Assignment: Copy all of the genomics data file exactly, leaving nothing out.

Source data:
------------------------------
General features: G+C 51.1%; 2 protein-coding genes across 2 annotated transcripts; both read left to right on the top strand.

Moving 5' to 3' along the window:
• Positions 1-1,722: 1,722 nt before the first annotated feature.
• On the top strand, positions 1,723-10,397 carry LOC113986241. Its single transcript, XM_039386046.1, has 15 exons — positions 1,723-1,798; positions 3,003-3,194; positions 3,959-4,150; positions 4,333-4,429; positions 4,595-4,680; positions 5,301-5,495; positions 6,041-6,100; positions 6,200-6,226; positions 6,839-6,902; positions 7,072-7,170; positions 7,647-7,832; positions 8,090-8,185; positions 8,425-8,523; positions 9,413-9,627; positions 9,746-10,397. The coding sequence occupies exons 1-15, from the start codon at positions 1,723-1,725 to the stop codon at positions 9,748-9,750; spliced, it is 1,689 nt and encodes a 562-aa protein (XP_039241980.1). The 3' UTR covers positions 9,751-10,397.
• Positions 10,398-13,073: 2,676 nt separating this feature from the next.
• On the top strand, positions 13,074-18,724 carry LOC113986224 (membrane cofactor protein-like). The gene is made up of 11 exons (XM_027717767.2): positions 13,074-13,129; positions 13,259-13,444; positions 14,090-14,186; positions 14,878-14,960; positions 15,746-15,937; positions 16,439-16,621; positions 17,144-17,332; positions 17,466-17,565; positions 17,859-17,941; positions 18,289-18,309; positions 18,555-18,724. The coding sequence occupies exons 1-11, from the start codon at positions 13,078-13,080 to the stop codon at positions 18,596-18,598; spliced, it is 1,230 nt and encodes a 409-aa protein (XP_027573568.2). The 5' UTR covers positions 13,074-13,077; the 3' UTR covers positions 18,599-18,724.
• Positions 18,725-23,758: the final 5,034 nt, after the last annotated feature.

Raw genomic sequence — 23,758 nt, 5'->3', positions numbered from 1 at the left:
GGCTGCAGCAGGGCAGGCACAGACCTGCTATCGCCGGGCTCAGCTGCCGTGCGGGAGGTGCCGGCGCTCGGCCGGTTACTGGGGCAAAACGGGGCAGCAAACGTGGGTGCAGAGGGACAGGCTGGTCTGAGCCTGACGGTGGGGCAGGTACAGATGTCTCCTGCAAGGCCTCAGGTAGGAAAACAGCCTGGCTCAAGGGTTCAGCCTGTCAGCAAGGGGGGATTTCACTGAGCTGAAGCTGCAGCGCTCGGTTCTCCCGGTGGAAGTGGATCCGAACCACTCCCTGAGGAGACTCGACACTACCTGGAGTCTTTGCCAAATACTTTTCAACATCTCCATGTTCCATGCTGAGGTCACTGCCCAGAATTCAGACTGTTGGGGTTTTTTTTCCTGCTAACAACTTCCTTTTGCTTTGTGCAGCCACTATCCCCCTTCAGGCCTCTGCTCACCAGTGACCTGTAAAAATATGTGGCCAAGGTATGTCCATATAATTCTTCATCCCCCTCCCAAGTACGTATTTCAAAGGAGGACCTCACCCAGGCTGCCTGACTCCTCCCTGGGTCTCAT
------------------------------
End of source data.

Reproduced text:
General features: G+C 51.1%; 2 protein-coding genes across 2 annotated transcripts; both read left to right on the top strand.

Moving 5' to 3' along the window:
• Positions 1-1,722: 1,722 nt before the first annotated feature.
• On the top strand, positions 1,723-10,397 carry LOC113986241. Its single transcript, XM_039386046.1, has 15 exons — positions 1,723-1,798; positions 3,003-3,194; positions 3,959-4,150; positions 4,333-4,429; positions 4,595-4,680; positions 5,301-5,495; positions 6,041-6,100; positions 6,200-6,226; positions 6,839-6,902; positions 7,072-7,170; positions 7,647-7,832; positions 8,090-8,185; positions 8,425-8,523; positions 9,413-9,627; positions 9,746-10,397. The coding sequence occupies exons 1-15, from the start codon at positions 1,723-1,725 to the stop codon at positions 9,748-9,750; spliced, it is 1,689 nt and encodes a 562-aa protein (XP_039241980.1). The 3' UTR covers positions 9,751-10,397.
• Positions 10,398-13,073: 2,676 nt separating this feature from the next.
• On the top strand, positions 13,074-18,724 carry LOC113986224 (membrane cofactor protein-like). The gene is made up of 11 exons (XM_027717767.2): positions 13,074-13,129; positions 13,259-13,444; positions 14,090-14,186; positions 14,878-14,960; positions 15,746-15,937; positions 16,439-16,621; positions 17,144-17,332; positions 17,466-17,565; positions 17,859-17,941; positions 18,289-18,309; positions 18,555-18,724. The coding sequence occupies exons 1-11, from the start codon at positions 13,078-13,080 to the stop codon at positions 18,596-18,598; spliced, it is 1,230 nt and encodes a 409-aa protein (XP_027573568.2). The 5' UTR covers positions 13,074-13,077; the 3' UTR covers positions 18,599-18,724.
• Positions 18,725-23,758: the final 5,034 nt, after the last annotated feature.

Raw genomic sequence — 23,758 nt, 5'->3', positions numbered from 1 at the left:
GGCTGCAGCAGGGCAGGCACAGACCTGCTATCGCCGGGCTCAGCTGCCGTGCGGGAGGTGCCGGCGCTCGGCCGGTTACTGGGGCAAAACGGGGCAGCAAACGTGGGTGCAGAGGGACAGGCTGGTCTGAGCCTGACGGTGGGGCAGGTACAGATGTCTCCTGCAAGGCCTCAGGTAGGAAAACAGCCTGGCTCAAGGGTTCAGCCTGTCAGCAAGGGGGGATTTCACTGAGCTGAAGCTGCAGCGCTCGGTTCTCCCGGTGGAAGTGGATCCGAACCACTCCCTGAGGAGACTCGACACTACCTGGAGTCTTTGCCAAATACTTTTCAACATCTCCATGTTCCATGCTGAGGTCACTGCCCAGAATTCAGACTGTTGGGGTTTTTTTTCCTGCTAACAACTTCCTTTTGCTTTGTGCAGCCACTATCCCCCTTCAGGCCTCTGCTCACCAGTGACCTGTAAAAATATGTGGCCAAGGTATGTCCATATAATTCTTCATCCCCCTCCCAAGTACGTATTTCAAAGGAGGACCTCACCCAGGCTGCCTGACTCCTCCCTGGGTCTCAT